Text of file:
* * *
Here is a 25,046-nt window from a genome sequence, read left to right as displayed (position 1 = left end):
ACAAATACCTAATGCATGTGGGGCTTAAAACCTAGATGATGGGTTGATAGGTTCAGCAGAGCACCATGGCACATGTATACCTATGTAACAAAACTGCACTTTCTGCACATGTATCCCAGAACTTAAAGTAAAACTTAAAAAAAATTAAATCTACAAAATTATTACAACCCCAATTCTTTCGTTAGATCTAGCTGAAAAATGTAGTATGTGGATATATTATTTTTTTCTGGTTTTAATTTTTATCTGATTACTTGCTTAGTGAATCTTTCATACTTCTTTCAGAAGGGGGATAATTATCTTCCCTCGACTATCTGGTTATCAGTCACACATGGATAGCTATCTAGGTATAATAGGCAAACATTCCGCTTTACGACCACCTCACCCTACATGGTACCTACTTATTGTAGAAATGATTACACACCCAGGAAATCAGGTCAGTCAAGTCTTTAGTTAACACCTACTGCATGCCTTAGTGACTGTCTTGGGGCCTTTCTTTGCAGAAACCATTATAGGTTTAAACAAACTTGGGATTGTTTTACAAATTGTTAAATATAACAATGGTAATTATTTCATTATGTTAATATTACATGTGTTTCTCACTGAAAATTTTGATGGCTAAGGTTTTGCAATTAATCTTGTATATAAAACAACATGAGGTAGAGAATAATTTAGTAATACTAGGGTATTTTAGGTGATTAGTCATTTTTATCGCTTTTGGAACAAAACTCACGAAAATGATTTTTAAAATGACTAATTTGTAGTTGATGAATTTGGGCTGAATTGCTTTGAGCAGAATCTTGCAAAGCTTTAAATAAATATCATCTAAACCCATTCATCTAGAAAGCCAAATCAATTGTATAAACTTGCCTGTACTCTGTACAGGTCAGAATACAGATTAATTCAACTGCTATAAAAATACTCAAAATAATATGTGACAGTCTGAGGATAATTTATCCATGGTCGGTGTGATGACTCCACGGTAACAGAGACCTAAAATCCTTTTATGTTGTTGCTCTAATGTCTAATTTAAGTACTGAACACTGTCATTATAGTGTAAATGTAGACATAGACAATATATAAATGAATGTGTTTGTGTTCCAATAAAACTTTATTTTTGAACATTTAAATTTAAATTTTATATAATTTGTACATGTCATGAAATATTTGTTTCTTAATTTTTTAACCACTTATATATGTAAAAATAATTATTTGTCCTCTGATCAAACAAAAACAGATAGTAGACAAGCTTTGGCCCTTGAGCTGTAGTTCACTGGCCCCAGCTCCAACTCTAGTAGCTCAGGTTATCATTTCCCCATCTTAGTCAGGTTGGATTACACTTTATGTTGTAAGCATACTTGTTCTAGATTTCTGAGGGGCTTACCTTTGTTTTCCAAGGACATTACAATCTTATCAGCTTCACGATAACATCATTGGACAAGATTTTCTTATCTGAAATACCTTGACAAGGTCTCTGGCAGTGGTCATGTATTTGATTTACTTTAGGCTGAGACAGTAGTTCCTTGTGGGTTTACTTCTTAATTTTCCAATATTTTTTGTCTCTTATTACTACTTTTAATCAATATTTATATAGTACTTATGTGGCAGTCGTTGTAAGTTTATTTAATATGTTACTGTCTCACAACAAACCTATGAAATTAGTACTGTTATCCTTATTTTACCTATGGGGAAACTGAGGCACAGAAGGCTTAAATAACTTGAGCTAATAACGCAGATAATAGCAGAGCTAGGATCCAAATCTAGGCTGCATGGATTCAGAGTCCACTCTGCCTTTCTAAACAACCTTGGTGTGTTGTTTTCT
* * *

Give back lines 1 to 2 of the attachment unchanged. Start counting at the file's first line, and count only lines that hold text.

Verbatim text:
Here is a 25,046-nt window from a genome sequence, read left to right as displayed (position 1 = left end):
ACAAATACCTAATGCATGTGGGGCTTAAAACCTAGATGATGGGTTGATAGGTTCAGCAGAGCACCATGGCACATGTATACCTATGTAACAAAACTGCACTTTCTGCACATGTATCCCAGAACTTAAAGTAAAACTTAAAAAAAATTAAATCTACAAAATTATTACAACCCCAATTCTTTCGTTAGATCTAGCTGAAAAATGTAGTATGTGGATATATTATTTTTTTCTGGTTTTAATTTTTATCTGATTACTTGCTTAGTGAATCTTTCATACTTCTTTCAGAAGGGGGATAATTATCTTCCCTCGACTATCTGGTTATCAGTCACACATGGATAGCTATCTAGGTATAATAGGCAAACATTCCGCTTTACGACCACCTCACCCTACATGGTACCTACTTATTGTAGAAATGATTACACACCCAGGAAATCAGGTCAGTCAAGTCTTTAGTTAACACCTACTGCATGCCTTAGTGACTGTCTTGGGGCCTTTCTTTGCAGAAACCATTATAGGTTTAAACAAACTTGGGATTGTTTTACAAATTGTTAAATATAACAATGGTAATTATTTCATTATGTTAATATTACATGTGTTTCTCACTGAAAATTTTGATGGCTAAGGTTTTGCAATTAATCTTGTATATAAAACAACATGAGGTAGAGAATAATTTAGTAATACTAGGGTATTTTAGGTGATTAGTCATTTTTATCGCTTTTGGAACAAAACTCACGAAAATGATTTTTAAAATGACTAATTTGTAGTTGATGAATTTGGGCTGAATTGCTTTGAGCAGAATCTTGCAAAGCTTTAAATAAATATCATCTAAACCCATTCATCTAGAAAGCCAAATCAATTGTATAAACTTGCCTGTACTCTGTACAGGTCAGAATACAGATTAATTCAACTGCTATAAAAATACTCAAAATAATATGTGACAGTCTGAGGATAATTTATCCATGGTCGGTGTGATGACTCCACGGTAACAGAGACCTAAAATCCTTTTATGTTGTTGCTCTAATGTCTAATTTAAGTACTGAACACTGTCATTATAGTGTAAATGTAGACATAGACAATATATAAATGAATGTGTTTGTGTTCCAATAAAACTTTATTTTTGAACATTTAAATTTAAATTTTATATAATTTGTACATGTCATGAAATATTTGTTTCTTAATTTTTTAACCACTTATATATGTAAAAATAATTATTTGTCCTCTGATCAAACAAAAACAGATAGTAGACAAGCTTTGGCCCTTGAGCTGTAGTTCACTGGCCCCAGCTCCAACTCTAGTAGCTCAGGTTATCATTTCCCCATCTTAGTCAGGTTGGATTACACTTTATGTTGTAAGCATACTTGTTCTAGATTTCTGAGGGGCTTACCTTTGTTTTCCAAGGACATTACAATCTTATCAGCTTCACGATAACATCATTGGACAAGATTTTCTTATCTGAAATACCTTGACAAGGTCTCTGGCAGTGGTCATGTATTTGATTTACTTTAGGCTGAGACAGTAGTTCCTTGTGGGTTTACTTCTTAATTTTCCAATATTTTTTGTCTCTTATTACTACTTTTAATCAATATTTATATAGTACTTATGTGGCAGTCGTTGTAAGTTTATTTAATATGTTACTGTCTCACAACAAACCTATGAAATTAGTACTGTTATCCTTATTTTACCTATGGGGAAACTGAGGCACAGAAGGCTTAAATAACTTGAGCTAATAACGCAGATAATAGCAGAGCTAGGATCCAAATCTAGGCTGCATGGATTCAGAGTCCACTCTGCCTTTCTAAACAACCTTGGTGTGTTGTTTTCT